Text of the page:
The masked men arrived on the morning of Saturday, May 9, armed with AK-47s and heavy firearms, and calling themselves a community police force intent on rescuing the Mexican city of Chilapa, Guerrero.
No one in Chilapa recognized the men, and it took just one phone call from Chilapa's mayor to the established community force in the state to confirm that the men who arrived in town did not belong to a legitimate self-defense group.
The masked strangers, reportedly around 300 of them, disarmed the local police department and took over the entrances to the city.
They said they were taking charge of security in Chilapa to rid it from the grips of a Guerrero drug gang called Los Rojos — raising the possibility for some that the masked men belonged to a criminal gang themselves.
By the time the men left, on May 14, word began trickling among locals that over several days some Chilapa residents had been "picked up," the term used to describe the narco-style disappearances that are plaguing the state of Guerrero.
Sergio Derramona Abarca, a 25-year-old fruit vendor, father, and part-time stripper, was picked up from his mango stall, reported the daily Milenio. Jose Luis Salmeron, 22, is in college and disappeared on Sunday night after visiting his girlfriend. Jorge Jaimes Abarca is an 18-year-old pizza deliveryman and has been missing since the day the "community police" arrived.
Other victims were reportedly farmers, cattle ranchers, and cab drivers.
By Tuesday, the Guerrero state prosecutor's office said it had received 11 kidnapping complaints from Chilapa, in cases said to have occurred between May 12 and 15.
The state human rights commission said it was investigating 13 complaints, while Chilapa mayor Francisco Javier Garcia told VICE News that as many as 30 people might be missing in the aftermath of the armed group's occupation.
"The persons who arrived on the 9th called themselves comunitarios, but some were individuals with high-caliber weapons and those are the ones [residents] say picked up these people from civil society in Chilapa," Garcia said.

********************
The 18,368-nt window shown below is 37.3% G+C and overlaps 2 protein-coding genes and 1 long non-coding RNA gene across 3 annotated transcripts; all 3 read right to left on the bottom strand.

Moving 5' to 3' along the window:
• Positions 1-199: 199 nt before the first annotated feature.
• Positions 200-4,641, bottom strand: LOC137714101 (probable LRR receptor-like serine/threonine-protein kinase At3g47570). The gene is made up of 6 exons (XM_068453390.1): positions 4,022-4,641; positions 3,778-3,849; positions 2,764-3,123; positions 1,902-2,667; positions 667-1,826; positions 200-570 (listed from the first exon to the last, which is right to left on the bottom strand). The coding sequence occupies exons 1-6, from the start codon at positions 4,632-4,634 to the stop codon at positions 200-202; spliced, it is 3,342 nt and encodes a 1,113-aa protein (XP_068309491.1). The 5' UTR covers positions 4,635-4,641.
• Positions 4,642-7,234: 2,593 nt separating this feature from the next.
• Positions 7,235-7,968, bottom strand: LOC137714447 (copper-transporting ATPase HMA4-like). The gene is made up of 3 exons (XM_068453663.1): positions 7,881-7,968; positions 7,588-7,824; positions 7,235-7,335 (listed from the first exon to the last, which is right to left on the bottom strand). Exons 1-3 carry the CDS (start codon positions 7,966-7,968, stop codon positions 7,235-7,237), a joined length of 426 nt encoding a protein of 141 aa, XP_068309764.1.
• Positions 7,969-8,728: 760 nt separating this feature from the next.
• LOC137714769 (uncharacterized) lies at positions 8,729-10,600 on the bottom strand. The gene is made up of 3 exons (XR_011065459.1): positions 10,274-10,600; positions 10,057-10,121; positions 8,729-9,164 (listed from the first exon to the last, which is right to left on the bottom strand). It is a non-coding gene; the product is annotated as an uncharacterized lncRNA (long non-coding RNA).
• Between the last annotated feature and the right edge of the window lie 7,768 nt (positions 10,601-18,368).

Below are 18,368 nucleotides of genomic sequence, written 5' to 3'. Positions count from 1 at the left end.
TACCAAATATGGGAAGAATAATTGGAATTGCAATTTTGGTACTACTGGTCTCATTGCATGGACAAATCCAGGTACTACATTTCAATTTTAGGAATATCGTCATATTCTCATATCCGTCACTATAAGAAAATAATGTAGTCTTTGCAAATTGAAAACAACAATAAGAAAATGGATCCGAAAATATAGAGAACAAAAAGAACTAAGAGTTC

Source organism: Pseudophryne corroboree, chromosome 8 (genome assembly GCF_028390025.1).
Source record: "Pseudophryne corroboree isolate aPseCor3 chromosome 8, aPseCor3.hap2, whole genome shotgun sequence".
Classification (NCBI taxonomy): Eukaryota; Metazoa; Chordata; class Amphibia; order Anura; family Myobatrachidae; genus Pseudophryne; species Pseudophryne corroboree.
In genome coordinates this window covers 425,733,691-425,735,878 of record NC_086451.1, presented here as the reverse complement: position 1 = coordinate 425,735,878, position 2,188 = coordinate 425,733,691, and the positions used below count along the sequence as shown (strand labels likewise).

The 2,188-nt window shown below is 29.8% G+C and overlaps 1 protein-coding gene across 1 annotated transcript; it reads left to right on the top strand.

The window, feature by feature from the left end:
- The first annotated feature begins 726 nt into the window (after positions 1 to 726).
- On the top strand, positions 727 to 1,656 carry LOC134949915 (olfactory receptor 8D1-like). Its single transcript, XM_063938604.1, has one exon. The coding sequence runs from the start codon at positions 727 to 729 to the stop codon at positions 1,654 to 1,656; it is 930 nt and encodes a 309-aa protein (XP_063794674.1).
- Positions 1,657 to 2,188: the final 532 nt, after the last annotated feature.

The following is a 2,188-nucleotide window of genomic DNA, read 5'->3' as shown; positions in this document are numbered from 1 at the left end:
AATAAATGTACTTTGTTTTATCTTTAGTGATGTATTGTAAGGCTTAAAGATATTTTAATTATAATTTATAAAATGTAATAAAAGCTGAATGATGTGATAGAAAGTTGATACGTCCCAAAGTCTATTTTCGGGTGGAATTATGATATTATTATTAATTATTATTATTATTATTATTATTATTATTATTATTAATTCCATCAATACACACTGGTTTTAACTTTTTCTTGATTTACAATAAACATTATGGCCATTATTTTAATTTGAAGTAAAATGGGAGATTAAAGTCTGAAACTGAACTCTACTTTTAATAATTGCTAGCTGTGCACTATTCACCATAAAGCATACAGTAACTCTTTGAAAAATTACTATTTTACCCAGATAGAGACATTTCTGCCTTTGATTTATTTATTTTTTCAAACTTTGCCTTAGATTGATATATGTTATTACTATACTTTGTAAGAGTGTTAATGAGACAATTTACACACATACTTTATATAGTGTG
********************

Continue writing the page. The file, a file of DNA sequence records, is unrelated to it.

The possible mass kidnappings in Chilapa echoed the September 2014 disappearances of 43 students from the Ayotzinapa Normal School, which sparked international condemnation and led United Nations officials to rebuke Mexico's record on forced disappearances. Ayotzinapa is located just 24 miles from Chilapa.
At the root of the disappearances may be an ongoing conflict between Los Rojos and a rival Guerrero gang called Los Ardillos.
The two groups are among a handful of criminal organizations that splintered into competing cells since the 2009 killing of Arturo Beltran Leyva, a powerful regional drug lord. Chilapa and the northern-central region of the state have been suffering from increasing drug-related violence ever since.
Earlier this month, on May 1, a candidate for mayor of Chilapa in the upcoming June 7 elections was assassinated in a nearby village. Ulises Fabian Quiroz was shot 15 times by unknown gunmen. Another mayoral candidate in a neighboring municipality was also killed, by beheading, in March.
Dozens of bodies were unearthed in Chilapa during the statewide search operations for the missing Ayotzinapa students since last year.
"I am totally worried about my physical well-being, but I am also worried about the situation of the people, of the municipality," mayor Garcia told VICE News.
The armed group negotiated its withdrawal from Chilapa last Thursday, after meetings with the Gendarmerie federal police. The occupiers said they would leave, but would return in seven days — tomorrow — to make sure that federal agents had rid the town of Los Rojos.
Garcia told news outlets that some locals suspected the group that occupied Chilapa belonged to Los Ardillos, although that claim was not confirmed by other authorities.
The Guerrero Unidos, a separate gang that is accused of carrying out the Ayotzinapa student attacks, was targeting suspected Rojos members on the night the gang attacked buses carrying Ayotzinapa students, according to a VICE News investigation.
In addition to the Guerreros Unidos, the Rojos and Ardillos gangs are battling over control of key distribution routes for the poppy trade that is booming in Guerrero's sierras.
This week in Chilapa, residents said that those who were kidnapped were taken in ruteros, the local term for short-distance mini-buses that serve the municipality of 120,000. Similar vehicles were fired upon on the night of September 26, 2014, when the Ayotzinapa students were taken.
"We cannot rule out that in the coming days that the figure [of missing in Chilapa] could rise," Ramon Navarrete, president of the Guerrero human rights commission, said in an interview.
So far, federal officials have not commented on the Chilapa disappearances.
But on Wednesday, interior ministry spokesman Gonzalo Ponce told VICE News that the federal police commissioner Enrique Galindo was traveling to Chilapa to directly examine the claims.
Daniel Hernandez contributed to this report. Follow @VICENews on Twitter for updates on this story.